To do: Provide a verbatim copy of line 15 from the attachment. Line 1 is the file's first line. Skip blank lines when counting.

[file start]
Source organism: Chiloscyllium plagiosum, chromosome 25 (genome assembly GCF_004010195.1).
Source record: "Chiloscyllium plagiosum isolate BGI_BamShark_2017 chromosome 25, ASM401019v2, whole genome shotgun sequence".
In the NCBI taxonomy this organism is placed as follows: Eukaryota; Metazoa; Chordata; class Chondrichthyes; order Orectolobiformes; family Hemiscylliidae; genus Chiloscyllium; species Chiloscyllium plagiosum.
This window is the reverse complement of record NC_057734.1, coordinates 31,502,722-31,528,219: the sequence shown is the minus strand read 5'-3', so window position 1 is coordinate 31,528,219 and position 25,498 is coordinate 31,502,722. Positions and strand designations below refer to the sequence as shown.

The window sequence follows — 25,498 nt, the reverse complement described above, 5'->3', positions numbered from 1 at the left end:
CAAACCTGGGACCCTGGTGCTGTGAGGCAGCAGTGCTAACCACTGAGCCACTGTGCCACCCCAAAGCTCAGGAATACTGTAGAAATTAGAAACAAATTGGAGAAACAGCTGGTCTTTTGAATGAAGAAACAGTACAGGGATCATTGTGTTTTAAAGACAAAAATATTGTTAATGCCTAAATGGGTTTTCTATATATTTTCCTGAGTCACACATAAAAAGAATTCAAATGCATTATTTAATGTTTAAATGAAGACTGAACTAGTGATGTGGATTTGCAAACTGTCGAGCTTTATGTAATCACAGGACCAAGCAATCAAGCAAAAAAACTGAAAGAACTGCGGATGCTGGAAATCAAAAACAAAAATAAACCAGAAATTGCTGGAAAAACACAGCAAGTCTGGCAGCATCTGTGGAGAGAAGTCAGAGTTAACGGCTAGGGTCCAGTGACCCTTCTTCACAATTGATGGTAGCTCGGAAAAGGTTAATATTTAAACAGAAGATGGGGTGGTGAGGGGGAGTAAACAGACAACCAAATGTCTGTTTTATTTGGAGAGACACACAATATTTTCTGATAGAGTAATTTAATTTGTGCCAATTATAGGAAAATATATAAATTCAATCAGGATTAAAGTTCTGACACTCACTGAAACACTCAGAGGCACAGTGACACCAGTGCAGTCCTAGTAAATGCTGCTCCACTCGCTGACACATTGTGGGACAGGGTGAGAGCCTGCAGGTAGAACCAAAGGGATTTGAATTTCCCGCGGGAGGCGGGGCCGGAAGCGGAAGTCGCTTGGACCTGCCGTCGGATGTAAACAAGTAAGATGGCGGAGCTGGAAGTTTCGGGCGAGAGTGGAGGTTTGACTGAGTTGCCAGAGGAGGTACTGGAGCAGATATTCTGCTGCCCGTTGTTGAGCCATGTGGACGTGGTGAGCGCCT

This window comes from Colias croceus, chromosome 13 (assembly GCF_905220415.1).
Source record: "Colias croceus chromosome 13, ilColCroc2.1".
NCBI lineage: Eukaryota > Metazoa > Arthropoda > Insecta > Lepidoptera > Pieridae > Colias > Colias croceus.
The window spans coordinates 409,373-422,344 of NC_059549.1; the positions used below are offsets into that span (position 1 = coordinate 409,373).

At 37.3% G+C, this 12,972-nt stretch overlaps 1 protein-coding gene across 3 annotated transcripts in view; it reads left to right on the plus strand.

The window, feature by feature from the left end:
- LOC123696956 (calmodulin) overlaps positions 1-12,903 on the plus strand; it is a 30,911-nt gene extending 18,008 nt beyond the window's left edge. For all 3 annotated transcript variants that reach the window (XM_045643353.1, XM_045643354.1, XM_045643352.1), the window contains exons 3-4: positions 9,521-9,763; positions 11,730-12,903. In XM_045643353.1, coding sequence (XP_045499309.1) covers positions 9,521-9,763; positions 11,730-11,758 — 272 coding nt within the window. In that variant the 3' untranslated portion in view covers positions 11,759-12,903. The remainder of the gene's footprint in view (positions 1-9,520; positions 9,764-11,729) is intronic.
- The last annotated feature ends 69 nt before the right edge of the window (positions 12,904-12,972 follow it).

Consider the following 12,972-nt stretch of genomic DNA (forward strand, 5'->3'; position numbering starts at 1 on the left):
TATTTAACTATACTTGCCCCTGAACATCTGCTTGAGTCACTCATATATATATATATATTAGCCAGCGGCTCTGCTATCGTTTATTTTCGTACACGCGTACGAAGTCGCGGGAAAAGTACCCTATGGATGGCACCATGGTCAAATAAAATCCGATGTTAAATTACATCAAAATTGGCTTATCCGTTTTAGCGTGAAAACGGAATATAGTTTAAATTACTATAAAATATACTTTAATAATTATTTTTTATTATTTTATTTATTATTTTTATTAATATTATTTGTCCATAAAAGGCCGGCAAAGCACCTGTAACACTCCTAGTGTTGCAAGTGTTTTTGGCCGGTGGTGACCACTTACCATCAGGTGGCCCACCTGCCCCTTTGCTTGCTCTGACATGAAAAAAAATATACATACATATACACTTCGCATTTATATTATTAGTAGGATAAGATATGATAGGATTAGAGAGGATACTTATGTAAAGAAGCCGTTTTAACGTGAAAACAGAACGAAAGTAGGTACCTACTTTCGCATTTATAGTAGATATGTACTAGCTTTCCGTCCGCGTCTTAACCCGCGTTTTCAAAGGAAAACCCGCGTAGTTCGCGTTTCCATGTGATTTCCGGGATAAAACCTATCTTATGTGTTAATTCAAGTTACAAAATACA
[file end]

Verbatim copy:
Consider the following 12,972-nt stretch of genomic DNA (forward strand, 5'->3'; position numbering starts at 1 on the left):